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Wednesday, September 21, 2005

Don’t call me guiri …

In my never-ending quest to find out what guiri really means, a local unintentionally gave me hope when he told me I wasn’t a guiri. For a Catalan to say that to an American – a yankee – is a big deal.

"What exactly is a guiri?" I asked him.

I’ve been asking everyone lately. I want young and old, Spanish, non-Spanish … I guess you could say I’m an empirical kind of guy.

Even though guiri isn’t always used with negative connotations, it’s still not pleasant to be called one. Think, for example, of an exclusive word like ausländer. The closest we can come to that in English is stranger, but really to me this "us and them" mentality is strictly European. Sure we have words like wetback, spic, flip … but those have very obvious negative connotations and are said among likeminded racists behind closed doors. People here use words like guiri in everyday conversations.

So, he answered:

"A guiri is someone that just doesn’t get it."

I didn’t get it either, so he continued:

"A guiri is someone that walks around in a daze."

The words stranger, ausländer and guiri imply someone who is different from you on a fundamental level. Someone who can’t comprehend you. It has a condescending vibe to it.

"Does it refer to foreigners?" I asked.

"Not all foreigners. Moros and sudacas [somewhat derogatory terms for Moroccans and South Americans, also used in quotidian conversation] aren’t guiris. A guiri is from the north … like England or Sweden. It is a tourist with spending power that stays for a week or so."

So, the image of this mysterious species, Guirus extranjerus, is starting to gel. I see white, I see €, I see someone who doesn’t have a clue or doesn’t want to have a clue. They just want beer and latin-loving. That doesn’t really encompass my raison d'être , so I asked him:

"Am I a guiri?"


Never have I liked that one syllable word more.

"You speak Spanish, understand and make an effort with Catalan. You’re integrated."


The border between guiri and not guiri is still hazy, but I’m beginning to understand it.

I do know this: a bad guiri, basically, is someone who comes here and doesn’t make an effort. If a Spaniard went to New York and automatically presumed everyone around them spoke Spanish, got angry if they couldn’t order a menu * or smoke in a bar they would be a guiri.

A bad guiri is arrogant, presumptuous and judgmental. They are like children who think the world revolves around them.

Your intrepid reporter needs to continue his research into this phenomena; but rest assured he will be back from Guirilandia to clarify this pressing issue …


* Menu noun - standardized lunch menus consisting of a three course meal accompanied with wine or soda. They run from 7 – 9 Euros on average. Arguably, this is one of the very few legacies of Franco people look fondly upon.

Friday, September 16, 2005

Kick ass movie posters

Virility, Spanish style

I haven't seen these but the whole guiri/sueca macho Iberico thing is cleverly depicted in both.

I have no idea if these are even on video ... maybe at Els Encants Vells, next to the second hand skin mags.

Three Swedish women for three Rodriguez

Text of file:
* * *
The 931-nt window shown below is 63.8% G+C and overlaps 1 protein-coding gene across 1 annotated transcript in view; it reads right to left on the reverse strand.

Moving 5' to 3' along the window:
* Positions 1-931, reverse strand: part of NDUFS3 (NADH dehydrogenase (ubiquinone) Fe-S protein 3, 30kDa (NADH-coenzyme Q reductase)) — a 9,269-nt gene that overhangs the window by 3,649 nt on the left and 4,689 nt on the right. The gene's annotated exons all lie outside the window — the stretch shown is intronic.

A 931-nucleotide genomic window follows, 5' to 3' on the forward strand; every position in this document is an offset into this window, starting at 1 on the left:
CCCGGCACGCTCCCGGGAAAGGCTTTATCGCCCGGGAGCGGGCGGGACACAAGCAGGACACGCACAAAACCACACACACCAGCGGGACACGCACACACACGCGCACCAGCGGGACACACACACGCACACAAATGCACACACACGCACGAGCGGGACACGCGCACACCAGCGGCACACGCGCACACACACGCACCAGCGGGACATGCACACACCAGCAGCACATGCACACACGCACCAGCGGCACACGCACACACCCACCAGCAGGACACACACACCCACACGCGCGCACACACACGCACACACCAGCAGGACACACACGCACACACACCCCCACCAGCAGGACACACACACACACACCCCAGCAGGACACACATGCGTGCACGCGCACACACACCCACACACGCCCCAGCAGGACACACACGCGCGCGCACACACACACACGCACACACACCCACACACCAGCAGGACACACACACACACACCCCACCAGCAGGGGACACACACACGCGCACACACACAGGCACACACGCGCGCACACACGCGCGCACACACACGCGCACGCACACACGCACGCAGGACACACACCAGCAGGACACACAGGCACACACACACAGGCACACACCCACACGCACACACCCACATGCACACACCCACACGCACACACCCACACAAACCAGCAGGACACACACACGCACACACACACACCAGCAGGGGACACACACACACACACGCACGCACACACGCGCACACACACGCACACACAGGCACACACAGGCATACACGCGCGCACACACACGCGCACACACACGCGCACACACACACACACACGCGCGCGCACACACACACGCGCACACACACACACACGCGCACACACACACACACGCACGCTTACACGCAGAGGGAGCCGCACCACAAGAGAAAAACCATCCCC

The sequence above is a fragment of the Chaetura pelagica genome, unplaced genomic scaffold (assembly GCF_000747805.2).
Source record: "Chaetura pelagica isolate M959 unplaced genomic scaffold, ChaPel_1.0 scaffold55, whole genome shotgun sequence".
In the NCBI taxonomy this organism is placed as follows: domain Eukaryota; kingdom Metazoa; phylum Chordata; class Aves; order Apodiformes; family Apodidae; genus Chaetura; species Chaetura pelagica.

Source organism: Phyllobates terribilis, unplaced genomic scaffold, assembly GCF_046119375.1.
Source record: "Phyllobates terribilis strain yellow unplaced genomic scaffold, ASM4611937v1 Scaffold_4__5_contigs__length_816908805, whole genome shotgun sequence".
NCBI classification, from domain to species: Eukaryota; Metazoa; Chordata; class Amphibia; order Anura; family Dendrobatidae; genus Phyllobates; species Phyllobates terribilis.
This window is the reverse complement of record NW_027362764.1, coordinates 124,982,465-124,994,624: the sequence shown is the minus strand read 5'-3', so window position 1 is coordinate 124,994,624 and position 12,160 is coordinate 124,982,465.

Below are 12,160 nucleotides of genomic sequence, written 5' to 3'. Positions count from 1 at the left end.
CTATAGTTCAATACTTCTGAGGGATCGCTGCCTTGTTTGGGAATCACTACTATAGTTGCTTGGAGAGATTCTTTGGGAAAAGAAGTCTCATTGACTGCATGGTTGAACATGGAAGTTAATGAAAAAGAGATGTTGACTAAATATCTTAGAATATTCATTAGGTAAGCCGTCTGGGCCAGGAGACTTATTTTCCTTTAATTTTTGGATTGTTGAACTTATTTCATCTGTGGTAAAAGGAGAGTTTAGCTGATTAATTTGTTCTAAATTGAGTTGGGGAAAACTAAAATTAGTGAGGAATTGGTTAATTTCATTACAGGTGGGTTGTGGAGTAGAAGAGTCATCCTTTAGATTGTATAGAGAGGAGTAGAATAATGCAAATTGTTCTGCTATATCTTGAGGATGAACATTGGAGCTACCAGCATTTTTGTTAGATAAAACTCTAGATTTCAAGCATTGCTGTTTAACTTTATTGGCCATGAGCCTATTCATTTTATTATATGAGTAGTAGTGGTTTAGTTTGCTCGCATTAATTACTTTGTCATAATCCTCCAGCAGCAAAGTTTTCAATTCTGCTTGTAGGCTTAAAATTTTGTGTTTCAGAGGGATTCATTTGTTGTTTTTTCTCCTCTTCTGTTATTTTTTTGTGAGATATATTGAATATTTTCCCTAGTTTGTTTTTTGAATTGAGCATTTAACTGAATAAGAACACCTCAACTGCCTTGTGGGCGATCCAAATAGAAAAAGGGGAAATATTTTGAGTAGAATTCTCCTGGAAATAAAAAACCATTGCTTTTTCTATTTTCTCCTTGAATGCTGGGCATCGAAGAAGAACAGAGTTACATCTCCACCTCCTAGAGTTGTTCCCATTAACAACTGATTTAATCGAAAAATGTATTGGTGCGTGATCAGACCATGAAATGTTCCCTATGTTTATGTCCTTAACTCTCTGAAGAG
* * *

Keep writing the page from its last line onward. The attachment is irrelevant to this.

Rodriguez noun - A man, usually middle-aged, who has the house to himself while his wife or girlfriend is away from home - implying that he has free reign and can scratch his balls, watch football, and chase nubile guiris on the beach. "Pepa has gone to her mother's with the kids this weekend, and Paco is doing the Rodriguez."

Monday, September 12, 2005

Mecal Festival’s lackluster opening

The opening day attendance for the 8th annual Mecal Short Film Festival in Barcelona had about as much spirit as San Miguel 0,0%. An uneven catalogue and vacuous auditoriums characterized the event.

It kicked off with a selection of short films classified as Obliqua, audio visual creations characterized by their experimental nature. Then came Docs, a series of short form documentaries; Travelling, the best of Spanish shorts of the last decade; International, short narrative films; and Ok computer, shorts in which computers played a key role in their creation. Unfortunately, many of the films were marred by clichéd B movie style gore. The sparse crowd said more with their unenthusiastic applause than any of the stacks of brochures scattered around the event.

At 10:30 festival goers had a chance to see Italian DJ duo Drama Society “re-mixing” Pasolini’s highly regarded film, Teorema. In what was to be a showcase event for the festival, the audience was presented with a dubious soundtrack remix akin to putting a movie on mute and playing your favorite CDs. The juxtapositions of sound and image seemed accidental, and several times during the so-called performance the wires on the soundboard crossed, producing noise. People largely stayed because they had already paid the exorbitant sum of 15 Euros. Had it been free, I have a feeling the auditorium would have been deserted after the DVD menu switched between languages. So much for film.

The irony of this year’s Mecal film festival is that this is the first year they are charging the general public (5€ for the shorts 12-15€ for Mecal Music section). Instead of a more lavish atmosphere, those attending were lost in a sea of Red Bull propaganda and a small smattering of decent short movies. A genuine community feeling was eschewed in favor of the mighty Euro.

Tuesday, September 06, 2005

The American tourist con

To continue my series on “smooth criminals”, here is a strange bit of information that was passed on to me a couple years ago.

It is particularly illuminating to find out that both undercover cops and con artists pose as American tourists in favorite pickpocketing spots. Since most of the local thieves are recidivists, it’s easy to predict where and when they will rob. Their marks are almost always the same – white, middle aged, with the appearance of being either Nordic or Anglo-Saxon. I’ve seen Italians and Poles get robbed, but by and large, the most coveted tourists are Americans, English, and Scandinavians. They have more Euros and the latest 5 megapixel cameras.